Undercover Economist

Did economists fail us over Brexit?

‘Most economists think the British public shot itself in the foot, and did so against expert advice’

You may have heard the jokes about economists equivocating and squabbling. Ronald Reagan had the best one, about an edition of Trivial Pursuit designed for economists: “There are 100 questions, 3,000 answers.”

But mainstream economists did not disagree on the EU referendum question. A fortnight before the British public voted by a slim-yet-definite margin to leave the EU, the Centre for Macroeconomics, a research group, polled a group of expert economists, asking them what they thought the overall economic consequences of such a vote would be. The response was unanimous, and the only point of contention was whether Brexit would be bad, or very bad.

Leave voters did not seem to take this unprecedented warning very seriously; nor were they moved when nearly 200 economists signed a letter to the Times; nor were they dissuaded when three of the country’s leading economic institutes issued a sober analysis in a joint statement. All these were independent views, separated from the sometimes-political world of the International Monetary Fund or the Treasury. Yet they were ignored.

In short, most economists think the British public shot itself in the foot, and did so against expert advice. So should the profession have done things differently? Or would further expert views have been drowned out in the media maelstrom?

Most newspapers had a strong preconceived view, for or against. The BBC attempted to be impartial, but many critics complain that the corporation gave too much airtime to the fringe views of a few pro-exit economists, and failed to challenge obvious falsehoods. (I should declare my own BBC role: I presented a short radio series fact-checking the referendum campaigns.)

But Paul Johnson, head of the well-respected Institute for Fiscal Studies, thinks economists have a case to answer. “It is always a mistake simply to look at the media as a scapegoat. The real failings were with my profession.”

Perhaps. But the campaign left little room for subtle analysis of the difference between a single market and a free-trade agreement, or the “lump of labour” fallacy that each immigrant worker deprives a local of a job. Even the baldest falsehoods could not be expunged.

The Leave campaign’s most prominent claim — “We send the EU £350m a week, let’s spend it on the NHS instead” — was untrue and exposed as false repeatedly by the head of the UK Statistics Authority. Yet, if a recent Ipsos Mori poll is to be believed, 47 per cent of people came to believe it.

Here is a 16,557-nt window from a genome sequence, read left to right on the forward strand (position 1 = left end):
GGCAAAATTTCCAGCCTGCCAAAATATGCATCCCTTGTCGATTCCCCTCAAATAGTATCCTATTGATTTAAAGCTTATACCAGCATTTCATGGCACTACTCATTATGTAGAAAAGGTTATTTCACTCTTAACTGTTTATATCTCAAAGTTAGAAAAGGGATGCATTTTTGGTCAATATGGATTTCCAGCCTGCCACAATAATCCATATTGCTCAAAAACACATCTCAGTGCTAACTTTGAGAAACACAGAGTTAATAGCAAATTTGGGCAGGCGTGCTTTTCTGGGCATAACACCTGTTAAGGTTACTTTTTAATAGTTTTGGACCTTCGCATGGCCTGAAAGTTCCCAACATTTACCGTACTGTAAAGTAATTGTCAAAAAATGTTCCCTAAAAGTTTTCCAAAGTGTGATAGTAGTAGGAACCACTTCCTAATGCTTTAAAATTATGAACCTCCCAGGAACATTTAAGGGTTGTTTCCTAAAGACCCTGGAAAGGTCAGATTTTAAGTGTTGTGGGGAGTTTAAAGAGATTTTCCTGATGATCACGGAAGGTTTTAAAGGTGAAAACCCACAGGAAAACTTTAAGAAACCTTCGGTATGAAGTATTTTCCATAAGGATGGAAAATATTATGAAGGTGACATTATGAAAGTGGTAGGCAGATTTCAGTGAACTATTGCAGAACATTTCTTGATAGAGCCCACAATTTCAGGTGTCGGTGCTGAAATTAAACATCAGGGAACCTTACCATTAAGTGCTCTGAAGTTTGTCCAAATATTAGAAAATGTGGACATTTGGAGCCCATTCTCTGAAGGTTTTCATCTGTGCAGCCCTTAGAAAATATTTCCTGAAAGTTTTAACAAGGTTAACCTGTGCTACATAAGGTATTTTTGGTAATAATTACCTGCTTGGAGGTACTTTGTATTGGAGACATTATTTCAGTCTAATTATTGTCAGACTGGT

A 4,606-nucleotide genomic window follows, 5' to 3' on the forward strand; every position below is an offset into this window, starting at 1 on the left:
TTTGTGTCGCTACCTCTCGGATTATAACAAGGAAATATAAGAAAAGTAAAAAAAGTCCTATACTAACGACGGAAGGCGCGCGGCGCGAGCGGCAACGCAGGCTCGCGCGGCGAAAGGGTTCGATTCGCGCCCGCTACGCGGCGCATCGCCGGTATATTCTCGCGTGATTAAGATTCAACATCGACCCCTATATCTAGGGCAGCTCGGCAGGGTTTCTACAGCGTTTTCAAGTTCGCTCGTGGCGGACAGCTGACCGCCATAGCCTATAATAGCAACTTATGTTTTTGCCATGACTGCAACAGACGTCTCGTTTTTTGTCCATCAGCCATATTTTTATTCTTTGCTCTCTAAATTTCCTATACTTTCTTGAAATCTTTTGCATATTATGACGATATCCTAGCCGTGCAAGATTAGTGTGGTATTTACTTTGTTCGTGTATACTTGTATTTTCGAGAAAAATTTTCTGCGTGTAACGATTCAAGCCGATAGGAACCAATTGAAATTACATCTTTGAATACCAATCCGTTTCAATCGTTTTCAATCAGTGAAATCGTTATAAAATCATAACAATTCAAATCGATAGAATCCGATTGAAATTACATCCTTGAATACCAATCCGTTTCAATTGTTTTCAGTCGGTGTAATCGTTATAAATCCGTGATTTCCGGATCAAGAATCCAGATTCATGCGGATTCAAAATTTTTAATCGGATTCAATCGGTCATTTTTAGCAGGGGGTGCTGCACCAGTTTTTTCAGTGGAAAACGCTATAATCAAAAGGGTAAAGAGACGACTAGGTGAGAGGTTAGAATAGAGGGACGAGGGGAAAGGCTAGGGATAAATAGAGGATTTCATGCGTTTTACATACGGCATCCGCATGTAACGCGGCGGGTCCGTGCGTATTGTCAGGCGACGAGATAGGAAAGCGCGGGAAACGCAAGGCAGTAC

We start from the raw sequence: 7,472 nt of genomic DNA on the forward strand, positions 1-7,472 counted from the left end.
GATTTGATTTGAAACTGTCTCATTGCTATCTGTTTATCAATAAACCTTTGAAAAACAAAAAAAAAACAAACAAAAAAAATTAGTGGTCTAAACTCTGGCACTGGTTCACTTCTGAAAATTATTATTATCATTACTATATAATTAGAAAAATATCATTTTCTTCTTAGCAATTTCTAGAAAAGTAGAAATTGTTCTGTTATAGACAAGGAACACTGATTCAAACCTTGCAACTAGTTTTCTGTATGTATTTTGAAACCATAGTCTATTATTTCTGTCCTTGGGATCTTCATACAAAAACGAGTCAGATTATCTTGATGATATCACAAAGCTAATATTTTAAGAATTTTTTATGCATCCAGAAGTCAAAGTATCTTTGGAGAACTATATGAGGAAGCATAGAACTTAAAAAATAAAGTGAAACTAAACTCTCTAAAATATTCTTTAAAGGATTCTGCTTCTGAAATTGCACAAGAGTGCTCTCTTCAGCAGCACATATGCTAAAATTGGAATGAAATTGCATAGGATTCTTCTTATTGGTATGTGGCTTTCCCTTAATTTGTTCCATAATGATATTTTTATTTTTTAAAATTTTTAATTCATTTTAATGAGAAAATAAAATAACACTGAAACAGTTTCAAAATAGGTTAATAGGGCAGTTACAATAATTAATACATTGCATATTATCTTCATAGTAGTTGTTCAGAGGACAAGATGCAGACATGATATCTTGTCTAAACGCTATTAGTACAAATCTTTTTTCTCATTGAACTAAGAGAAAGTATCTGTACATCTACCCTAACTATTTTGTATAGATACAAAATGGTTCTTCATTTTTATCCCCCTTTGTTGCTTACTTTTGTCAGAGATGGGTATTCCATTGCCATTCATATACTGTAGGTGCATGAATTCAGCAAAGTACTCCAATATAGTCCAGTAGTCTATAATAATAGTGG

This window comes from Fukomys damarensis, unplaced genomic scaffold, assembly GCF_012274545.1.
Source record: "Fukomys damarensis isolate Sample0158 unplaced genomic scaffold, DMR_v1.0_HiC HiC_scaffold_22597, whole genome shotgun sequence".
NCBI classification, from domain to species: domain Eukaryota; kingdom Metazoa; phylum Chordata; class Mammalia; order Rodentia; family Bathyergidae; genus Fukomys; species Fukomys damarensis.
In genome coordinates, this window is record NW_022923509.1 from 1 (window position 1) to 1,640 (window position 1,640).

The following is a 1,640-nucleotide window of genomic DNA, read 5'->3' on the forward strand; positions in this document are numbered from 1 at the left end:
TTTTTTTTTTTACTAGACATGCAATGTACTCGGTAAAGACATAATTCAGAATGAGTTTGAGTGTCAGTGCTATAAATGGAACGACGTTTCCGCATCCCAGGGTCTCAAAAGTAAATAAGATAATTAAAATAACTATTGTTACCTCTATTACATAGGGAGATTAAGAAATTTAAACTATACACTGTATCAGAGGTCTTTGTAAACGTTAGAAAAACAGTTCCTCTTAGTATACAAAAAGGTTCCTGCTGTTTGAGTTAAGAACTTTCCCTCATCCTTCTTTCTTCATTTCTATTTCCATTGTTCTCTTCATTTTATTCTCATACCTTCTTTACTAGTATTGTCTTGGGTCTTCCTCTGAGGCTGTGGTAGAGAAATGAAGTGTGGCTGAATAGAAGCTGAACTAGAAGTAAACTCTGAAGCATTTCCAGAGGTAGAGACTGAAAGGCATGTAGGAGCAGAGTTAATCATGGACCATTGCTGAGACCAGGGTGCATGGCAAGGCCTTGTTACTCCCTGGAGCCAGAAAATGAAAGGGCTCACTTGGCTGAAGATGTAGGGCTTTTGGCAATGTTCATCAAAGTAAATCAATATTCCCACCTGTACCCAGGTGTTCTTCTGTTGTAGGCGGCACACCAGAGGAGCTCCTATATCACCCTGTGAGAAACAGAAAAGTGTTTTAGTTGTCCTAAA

John van Reenen, the outgoing director of the LSE’s Centre for Economic Performance, doesn’t think the profession should be too down on itself. “I’m proud of what we did,” he says, and had economists engaged more “in my frank view, it would not have made a jot of difference.”

Van Reenen has a point; there is a limit to how much experts can achieve by simply presenting the facts.

Dan Kahan is a Yale law professor who studies the way we debate controversial political issues such as climate change and gun control. He points out that our reasoning about such issues is often bound up with passionately held emotions and values. For example, people who oppose government regulations are often instinctively sceptical about climate change, fearing that it is a Trojan horse for state control; alternatively, people who distrust large corporations instinctively embrace the scientific evidence on climate change, yet tend to dismiss scientists who say that genetically-modified food is safe. Giving people evidence that threatens deep beliefs is often counterproductive, because we start with our emotions and trim the facts to fit them.

A possible solution, argues Kahan, is to recruit experts who confound people’s stereotypes — a sharp-suited City economist explaining that EU laws protect workers’ rights, perhaps. Another possibility is to acknowledge people’s values before presenting the evidence — for example, the desire to preserve a community’s character in the face of immigration. And Kahan and his colleagues have also found that when evidence is presented by a diverse group of experts, people receive it with a more open mind. Perhaps the problem is that economists don’t seem very diverse.

Ultimately, there is no substitute for sustained public engagement — a lesson scientists have learnt the hard way. After years of bruising anti-scientific backlashes, they realised they were being ignored on issues such as genetically-modified crops or vaccines because they shied away from media appearances. Charlatans and activists stepped into the vacuum.

So, in 2002, the Science Media Centre was established, with a mission to ensure that when science or pseudoscience hit the headlines, respected scientists would be available to speak to journalists. “It’s a long slog,” says David Spiegelhalter, a statistician and risk-communication expert at Cambridge university. But he says the SMC has led to better science reporting.

Should economists do likewise? Perhaps. But the conduct of the campaign will not make that easier. Economists who did step forward to explain the issues were dismissed as corrupt or incompetent in the crudest terms. Nobody could be blamed for wishing to duck such mud-slinging. But if the events of the past few weeks have shown us anything, it is that public life is too precious to be entrusted to politicians alone.

Written for and first published at ft.com.